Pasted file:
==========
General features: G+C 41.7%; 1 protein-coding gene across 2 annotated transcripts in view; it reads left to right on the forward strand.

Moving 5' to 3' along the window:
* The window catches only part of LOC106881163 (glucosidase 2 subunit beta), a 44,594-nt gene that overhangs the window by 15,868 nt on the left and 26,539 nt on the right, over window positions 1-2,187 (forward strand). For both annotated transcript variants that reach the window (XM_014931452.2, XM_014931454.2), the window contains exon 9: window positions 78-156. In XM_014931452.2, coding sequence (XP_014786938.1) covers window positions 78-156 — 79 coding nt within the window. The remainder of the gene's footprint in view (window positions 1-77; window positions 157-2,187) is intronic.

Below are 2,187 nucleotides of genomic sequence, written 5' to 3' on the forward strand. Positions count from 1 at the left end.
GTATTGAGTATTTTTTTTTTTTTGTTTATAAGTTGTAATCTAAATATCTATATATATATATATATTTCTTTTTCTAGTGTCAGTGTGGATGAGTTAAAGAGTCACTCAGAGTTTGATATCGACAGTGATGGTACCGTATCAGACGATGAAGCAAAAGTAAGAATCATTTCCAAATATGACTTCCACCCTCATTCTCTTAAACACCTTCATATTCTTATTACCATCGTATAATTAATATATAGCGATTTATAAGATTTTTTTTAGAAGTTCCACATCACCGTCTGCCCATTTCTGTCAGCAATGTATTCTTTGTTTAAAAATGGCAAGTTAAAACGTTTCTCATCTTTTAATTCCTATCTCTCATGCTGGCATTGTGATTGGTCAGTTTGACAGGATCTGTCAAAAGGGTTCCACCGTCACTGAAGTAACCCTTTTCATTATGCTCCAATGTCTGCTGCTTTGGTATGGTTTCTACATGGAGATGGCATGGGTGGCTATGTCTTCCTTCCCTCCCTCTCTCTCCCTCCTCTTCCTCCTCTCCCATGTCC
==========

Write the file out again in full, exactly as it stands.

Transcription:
General features: G+C 41.7%; 1 protein-coding gene across 2 annotated transcripts in view; it reads left to right on the forward strand.

Moving 5' to 3' along the window:
* The window catches only part of LOC106881163 (glucosidase 2 subunit beta), a 44,594-nt gene that overhangs the window by 15,868 nt on the left and 26,539 nt on the right, over window positions 1-2,187 (forward strand). For both annotated transcript variants that reach the window (XM_014931452.2, XM_014931454.2), the window contains exon 9: window positions 78-156. In XM_014931452.2, coding sequence (XP_014786938.1) covers window positions 78-156 — 79 coding nt within the window. The remainder of the gene's footprint in view (window positions 1-77; window positions 157-2,187) is intronic.

Below are 2,187 nucleotides of genomic sequence, written 5' to 3' on the forward strand. Positions count from 1 at the left end.
GTATTGAGTATTTTTTTTTTTTTGTTTATAAGTTGTAATCTAAATATCTATATATATATATATATTTCTTTTTCTAGTGTCAGTGTGGATGAGTTAAAGAGTCACTCAGAGTTTGATATCGACAGTGATGGTACCGTATCAGACGATGAAGCAAAAGTAAGAATCATTTCCAAATATGACTTCCACCCTCATTCTCTTAAACACCTTCATATTCTTATTACCATCGTATAATTAATATATAGCGATTTATAAGATTTTTTTTAGAAGTTCCACATCACCGTCTGCCCATTTCTGTCAGCAATGTATTCTTTGTTTAAAAATGGCAAGTTAAAACGTTTCTCATCTTTTAATTCCTATCTCTCATGCTGGCATTGTGATTGGTCAGTTTGACAGGATCTGTCAAAAGGGTTCCACCGTCACTGAAGTAACCCTTTTCATTATGCTCCAATGTCTGCTGCTTTGGTATGGTTTCTACATGGAGATGGCATGGGTGGCTATGTCTTCCTTCCCTCCCTCTCTCTCCCTCCTCTTCCTCCTCTCCCATGTCC